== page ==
Drones as a tool to monitor human impacts and vegetation changes in parks and protected areas

By Francisco Javier Ancin-Murguzur

This blog accompanies the paper: Drones as a tool to monitor human impacts and vegetation changes in parks and protected areas. Read the full paper here

Monitoring trails is an essential part of the conservation work in protected areas to assess how visitors affect the trails and their surroundings. When we think of “leave no trace”, we think of people picking up their garbage and sticking to the trails: what we often forget is that even when we are respectful with nature, we do affect the trails and their surroundings just by walking on them.

When we walk on trails, we are actually making the trails deeper and wider. How many times do we walk on the edges of the path to talk side by side to our friends? The answer is very often. We trample the vegetation, and even create new trails that go to interesting landmarks.

A sustainable trail network needs to allow free movement of plants and animals, and to preserve the character of wild, scenic and cultural landscapes. When visitor number increases, the pressure on the trails are higher, and this could turn a narrow, Instagram-friendly trail into a wide highway.

drone landscape

Figure 1 Our study site. Historically important cabins surrounded by stunning nature in Norway

Visitor impacts are often measured by walking these trails measuring whether trails are too deep and wide and if the erosion and degradation of the trail is too high. The manual work that we need to do in order to get a good grasp of what is happening in our trails requires lots of skilled people to work under all weather conditions, risking to lose information when weather turns for the worse or the data sheets fly away (it does sometimes happen!).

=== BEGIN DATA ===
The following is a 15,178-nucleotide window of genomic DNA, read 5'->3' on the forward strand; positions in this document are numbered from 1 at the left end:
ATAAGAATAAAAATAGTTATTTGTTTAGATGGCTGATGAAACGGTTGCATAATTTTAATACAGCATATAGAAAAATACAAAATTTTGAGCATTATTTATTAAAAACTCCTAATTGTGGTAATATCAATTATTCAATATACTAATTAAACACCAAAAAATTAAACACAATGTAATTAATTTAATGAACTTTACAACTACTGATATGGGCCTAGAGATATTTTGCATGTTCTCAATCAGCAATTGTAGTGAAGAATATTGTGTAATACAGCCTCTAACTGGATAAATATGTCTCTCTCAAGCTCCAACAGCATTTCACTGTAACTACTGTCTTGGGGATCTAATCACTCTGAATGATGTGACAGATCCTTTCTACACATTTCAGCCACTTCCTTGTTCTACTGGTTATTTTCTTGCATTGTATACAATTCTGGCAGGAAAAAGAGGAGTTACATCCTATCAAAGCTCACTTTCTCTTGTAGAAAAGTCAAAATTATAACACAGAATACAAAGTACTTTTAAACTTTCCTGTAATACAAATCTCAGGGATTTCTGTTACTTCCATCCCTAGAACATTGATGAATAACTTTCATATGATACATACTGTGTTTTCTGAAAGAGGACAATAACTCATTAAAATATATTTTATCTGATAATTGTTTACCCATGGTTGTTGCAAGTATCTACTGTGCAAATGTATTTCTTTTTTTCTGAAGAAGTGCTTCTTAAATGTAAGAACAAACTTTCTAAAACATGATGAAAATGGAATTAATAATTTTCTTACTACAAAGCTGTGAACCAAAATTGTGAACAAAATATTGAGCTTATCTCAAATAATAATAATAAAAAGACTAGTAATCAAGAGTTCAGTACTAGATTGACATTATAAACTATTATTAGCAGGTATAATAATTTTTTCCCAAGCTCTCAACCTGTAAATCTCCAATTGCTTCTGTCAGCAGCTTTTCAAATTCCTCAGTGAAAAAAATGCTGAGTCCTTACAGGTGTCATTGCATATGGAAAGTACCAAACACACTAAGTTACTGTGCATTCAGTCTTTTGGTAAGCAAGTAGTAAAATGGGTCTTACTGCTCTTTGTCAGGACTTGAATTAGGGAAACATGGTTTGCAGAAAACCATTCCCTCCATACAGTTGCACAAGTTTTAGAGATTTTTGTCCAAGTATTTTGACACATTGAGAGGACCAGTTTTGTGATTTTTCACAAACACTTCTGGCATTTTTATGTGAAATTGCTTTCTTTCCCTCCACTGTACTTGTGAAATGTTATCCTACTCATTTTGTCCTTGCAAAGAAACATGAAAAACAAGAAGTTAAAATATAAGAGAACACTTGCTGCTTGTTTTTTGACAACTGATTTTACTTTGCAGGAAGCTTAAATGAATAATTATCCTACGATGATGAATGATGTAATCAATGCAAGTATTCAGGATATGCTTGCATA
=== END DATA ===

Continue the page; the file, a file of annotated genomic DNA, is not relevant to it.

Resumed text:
Nowadays, we have access to fun tools that can help us do the work from a computer: drones! Yes, the small toys that everyone loves to fly and capture stunning images and footage. During one of our field campaigns around a historical site, we had a drone with us by chance (we have to admit, we brought it because it is a fancy toy to get nice photos). After several hours measuring the trails and having to take several breaks due to mosquitos (and plenty of coffee breaks), we thought “why don´t we fly the drone over our study area and create a very precise mosaic of photos?”

sheep drone

Figure 2 Sheep did not mind our buzzing friend flying over them

With that thought in mind, we decided to take hundreds of overlapping photos of the terrain with our drone, flying at a very low height, and avoiding crashes with trees. These photos had a very high resolution, and we could see individual leaves of grasses on the ground! We felt we were on to something good, so we continued this work in the office afterwards. Using open source software and a method called photogrammetry, we created a big mosaic of the terrain (technically called an orthophoto), and a model of how the surface looks like (a digital surface model, or DSM). The orthophoto allows us to measure the trail in our computer, using simple tools, and the DSM lets us see the trail contour. Combining these two, we can now measure how deep the trail is becoming under the influence of visitors, also how wide it is.

But the results did not stop there: we could also classify the vegetation on the orthophoto and see where the bare soil, grasses and shrubs were in the landscape, which makes it easier to assess what areas will be easier to walk on. We all prefer to walk on grass than between bushes, don’t we?

drone compare

Figure 3 We can quickly see how the vegetation is distributed in the landscape, and see how it changes with time

All this process can be done in the computer, after a short field expedition, and the orthophoto and DSM can be stored to be analyzed at any given time. If we want to compare how the landscape looked like after a few years, we can just load the images and directly compare it to the present state of the landscape: do we have more grasses? Did the trail become wider? How long did it take before a trail was restored after closing it?

We think that this advance in technology will make our work easier and more accessible. Using open source tools that are free of charge is an added advantage to this method that can be used by anyone with a very tight budget.

So, what are we waiting for? Let’s get our drones out and map our backyards! Remember to follow the rules in your areas, and ask for permission if necessary.

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